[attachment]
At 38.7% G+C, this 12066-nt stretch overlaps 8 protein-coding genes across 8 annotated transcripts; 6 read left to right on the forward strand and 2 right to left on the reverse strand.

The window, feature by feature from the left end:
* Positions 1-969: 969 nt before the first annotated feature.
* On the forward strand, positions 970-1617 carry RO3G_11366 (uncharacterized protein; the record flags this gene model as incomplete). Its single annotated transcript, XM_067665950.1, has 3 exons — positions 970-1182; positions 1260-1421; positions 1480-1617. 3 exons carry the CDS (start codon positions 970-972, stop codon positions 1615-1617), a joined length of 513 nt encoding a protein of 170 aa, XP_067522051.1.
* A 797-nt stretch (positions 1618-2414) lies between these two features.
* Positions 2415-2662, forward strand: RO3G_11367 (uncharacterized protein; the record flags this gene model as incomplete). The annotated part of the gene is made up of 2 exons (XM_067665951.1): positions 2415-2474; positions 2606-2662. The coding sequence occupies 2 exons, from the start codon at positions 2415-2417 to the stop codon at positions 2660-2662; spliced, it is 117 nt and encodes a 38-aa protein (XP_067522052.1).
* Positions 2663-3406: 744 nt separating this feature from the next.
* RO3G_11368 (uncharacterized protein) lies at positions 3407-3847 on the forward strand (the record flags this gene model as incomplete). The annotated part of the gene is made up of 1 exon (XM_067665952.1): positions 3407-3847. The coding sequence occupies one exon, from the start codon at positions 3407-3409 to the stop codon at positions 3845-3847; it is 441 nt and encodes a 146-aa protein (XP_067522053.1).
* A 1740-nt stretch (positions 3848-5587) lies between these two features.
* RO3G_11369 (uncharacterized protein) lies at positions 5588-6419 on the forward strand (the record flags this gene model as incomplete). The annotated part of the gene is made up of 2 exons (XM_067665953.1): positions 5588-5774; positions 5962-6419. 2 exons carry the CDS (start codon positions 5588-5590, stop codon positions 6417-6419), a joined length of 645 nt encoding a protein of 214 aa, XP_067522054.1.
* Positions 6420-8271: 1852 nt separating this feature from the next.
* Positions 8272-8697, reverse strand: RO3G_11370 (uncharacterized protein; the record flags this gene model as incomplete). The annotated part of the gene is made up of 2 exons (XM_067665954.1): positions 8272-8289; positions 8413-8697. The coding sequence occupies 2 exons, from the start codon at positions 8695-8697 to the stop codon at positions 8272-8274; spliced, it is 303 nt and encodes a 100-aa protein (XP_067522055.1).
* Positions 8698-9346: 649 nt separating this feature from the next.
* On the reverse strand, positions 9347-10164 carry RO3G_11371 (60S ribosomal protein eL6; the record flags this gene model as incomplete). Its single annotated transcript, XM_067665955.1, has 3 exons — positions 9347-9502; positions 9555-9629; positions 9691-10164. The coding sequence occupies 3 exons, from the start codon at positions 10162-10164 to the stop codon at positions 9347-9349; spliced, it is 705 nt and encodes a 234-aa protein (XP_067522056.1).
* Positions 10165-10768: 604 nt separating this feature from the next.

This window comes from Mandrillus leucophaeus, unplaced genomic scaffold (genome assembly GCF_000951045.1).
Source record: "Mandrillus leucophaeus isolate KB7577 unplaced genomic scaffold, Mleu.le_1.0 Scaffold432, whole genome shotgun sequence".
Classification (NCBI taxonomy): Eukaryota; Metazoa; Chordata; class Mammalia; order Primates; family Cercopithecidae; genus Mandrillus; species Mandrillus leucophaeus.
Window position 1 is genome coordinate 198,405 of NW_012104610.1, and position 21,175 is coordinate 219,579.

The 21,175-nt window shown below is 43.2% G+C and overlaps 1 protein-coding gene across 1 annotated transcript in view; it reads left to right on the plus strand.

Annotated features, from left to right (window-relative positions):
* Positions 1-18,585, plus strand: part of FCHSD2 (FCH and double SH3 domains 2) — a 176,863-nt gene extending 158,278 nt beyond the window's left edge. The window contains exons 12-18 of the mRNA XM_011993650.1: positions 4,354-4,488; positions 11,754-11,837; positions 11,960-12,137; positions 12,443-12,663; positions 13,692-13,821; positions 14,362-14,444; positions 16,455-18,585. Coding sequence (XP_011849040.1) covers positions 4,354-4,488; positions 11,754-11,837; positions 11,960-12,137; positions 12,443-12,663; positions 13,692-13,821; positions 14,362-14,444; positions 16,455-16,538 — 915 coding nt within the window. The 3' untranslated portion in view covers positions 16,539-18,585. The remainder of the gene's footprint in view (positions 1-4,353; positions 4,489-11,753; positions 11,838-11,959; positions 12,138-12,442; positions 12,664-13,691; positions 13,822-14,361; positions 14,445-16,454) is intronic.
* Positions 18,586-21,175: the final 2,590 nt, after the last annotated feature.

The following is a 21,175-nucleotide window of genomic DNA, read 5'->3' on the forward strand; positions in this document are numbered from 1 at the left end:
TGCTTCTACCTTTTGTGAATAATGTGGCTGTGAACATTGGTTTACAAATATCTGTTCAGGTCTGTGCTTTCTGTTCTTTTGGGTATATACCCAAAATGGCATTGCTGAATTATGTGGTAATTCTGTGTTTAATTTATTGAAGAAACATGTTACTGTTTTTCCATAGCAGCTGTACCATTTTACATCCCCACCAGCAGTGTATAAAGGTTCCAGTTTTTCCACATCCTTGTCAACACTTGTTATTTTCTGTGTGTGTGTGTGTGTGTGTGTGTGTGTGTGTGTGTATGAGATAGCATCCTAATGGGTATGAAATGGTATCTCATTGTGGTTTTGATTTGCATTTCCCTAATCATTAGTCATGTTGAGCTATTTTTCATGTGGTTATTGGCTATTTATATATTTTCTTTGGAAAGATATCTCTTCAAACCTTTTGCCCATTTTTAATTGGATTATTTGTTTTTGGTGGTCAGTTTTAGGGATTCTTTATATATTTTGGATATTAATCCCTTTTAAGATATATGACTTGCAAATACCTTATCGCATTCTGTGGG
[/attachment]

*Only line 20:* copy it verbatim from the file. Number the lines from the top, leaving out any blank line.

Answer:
The 21,175-nt window shown below is 43.2% G+C and overlaps 1 protein-coding gene across 1 annotated transcript in view; it reads left to right on the plus strand.